The unthinkable has happened. French music icon Johnny Hallyday has sadly checked out for good.
France is in mourning. Johnny Hallyday is no more. December 6, 2017, is one of those days when 20 or 40 years from now, every French person will know exactly where they were when the news came through in the early morning hours. Lung cancer had taken down the invincible, the legend, the living God of French rock & roll. He was 74.
Of those 74 years, he had been in the limelight for over half a century. He was the incarnation of the rebel with a soft spot. His songs made it to the top of the charts almost before they were released. When he stood on a stage, he owned it, with a presence bigger than life. His shows were legendary. He bridged generations like no other. Elderly grandfathers and adolescent grandsons would rock off to the same music, performed by this larger-than-life rocker with the face that showed the traces of years of hard work and hard play.
Life had not always been kind to Johnny. He got off to a rocky start, born to a French mother and a passer-by Belgian father. But as soon as his teenage self heard the first Elvis tunes, he recognized his calling, crystal-clear, and pursued it with laser sharp determination. His American-influenced rock & roll in the 1960s shocked la Grande Nation, so deeply steeped in elitist culture…. but fascinated it at the same time. Hallyday was France’s answer not only to Elvis, but to every name in the international rock scene. “Our Johnny”, as France called him, sold 100 million albums over the course of his 50-some year career, testimony to his popularity.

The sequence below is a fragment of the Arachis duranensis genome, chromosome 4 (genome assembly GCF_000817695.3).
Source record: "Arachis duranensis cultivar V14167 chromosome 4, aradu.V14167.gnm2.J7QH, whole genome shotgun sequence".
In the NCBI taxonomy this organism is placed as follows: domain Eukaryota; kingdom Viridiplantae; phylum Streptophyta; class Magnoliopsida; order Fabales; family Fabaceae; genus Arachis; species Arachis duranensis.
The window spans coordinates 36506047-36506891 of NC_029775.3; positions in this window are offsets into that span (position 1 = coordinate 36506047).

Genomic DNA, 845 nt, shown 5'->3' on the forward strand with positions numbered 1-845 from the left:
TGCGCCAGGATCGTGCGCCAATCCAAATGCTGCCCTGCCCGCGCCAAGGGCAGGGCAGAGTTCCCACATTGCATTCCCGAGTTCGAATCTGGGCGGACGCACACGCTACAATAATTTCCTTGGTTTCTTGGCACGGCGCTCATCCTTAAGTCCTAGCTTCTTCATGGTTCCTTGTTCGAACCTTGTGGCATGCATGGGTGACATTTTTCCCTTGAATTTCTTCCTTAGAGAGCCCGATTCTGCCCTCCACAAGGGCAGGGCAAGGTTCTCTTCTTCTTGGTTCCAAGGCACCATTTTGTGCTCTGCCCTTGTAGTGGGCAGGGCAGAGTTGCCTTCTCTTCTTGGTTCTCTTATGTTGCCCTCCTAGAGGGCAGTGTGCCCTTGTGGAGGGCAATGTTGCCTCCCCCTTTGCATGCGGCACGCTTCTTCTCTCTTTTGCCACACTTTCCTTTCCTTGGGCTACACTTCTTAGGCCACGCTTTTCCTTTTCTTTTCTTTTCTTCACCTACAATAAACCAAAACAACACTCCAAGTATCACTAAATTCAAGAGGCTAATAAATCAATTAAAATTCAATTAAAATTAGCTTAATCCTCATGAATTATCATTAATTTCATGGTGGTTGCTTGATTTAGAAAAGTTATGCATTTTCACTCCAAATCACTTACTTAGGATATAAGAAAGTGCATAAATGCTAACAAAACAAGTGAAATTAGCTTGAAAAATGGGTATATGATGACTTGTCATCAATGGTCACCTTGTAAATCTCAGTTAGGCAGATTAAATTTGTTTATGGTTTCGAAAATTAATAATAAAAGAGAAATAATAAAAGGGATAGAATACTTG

He was the very definition of rock star, living hard and fast while battling demons and health challenges. He was as tough as steel on the outside but few knew though what a soft heart he hid behind his leather suit. He deeply cared about his family – his wife of 21 years, Laeticia (the fifth Mrs. Hallyday, actually), his children – two of them adopted. He supported numerous charities and causes. And he was one of Edith Piaf’s biggest fans.
No, he was no saint…. there were memorable scandals, drugs, and alcohol excesses… but he was loved like no other because he proudly and unapologetically owned his humanity and his flaws, and for all his stardom possessed a humility that is sorely lacking in today’s music stars. He was authentic, one of “us”. He may have been a flamboyant superstar but people could identify with him. “There is a little bit of Johnny in all of us,” as President Emmanuel Macron put it in his eulogy.
You will be sorely missed here, Johnny. Rock on in Heaven, they have already lit the stage for you there…
Lead image Johnny Hallyday, 30 mai 2009 au Stade de France by zequouine on flickr; licenced under CC BY-NC-SA 2.0 licence
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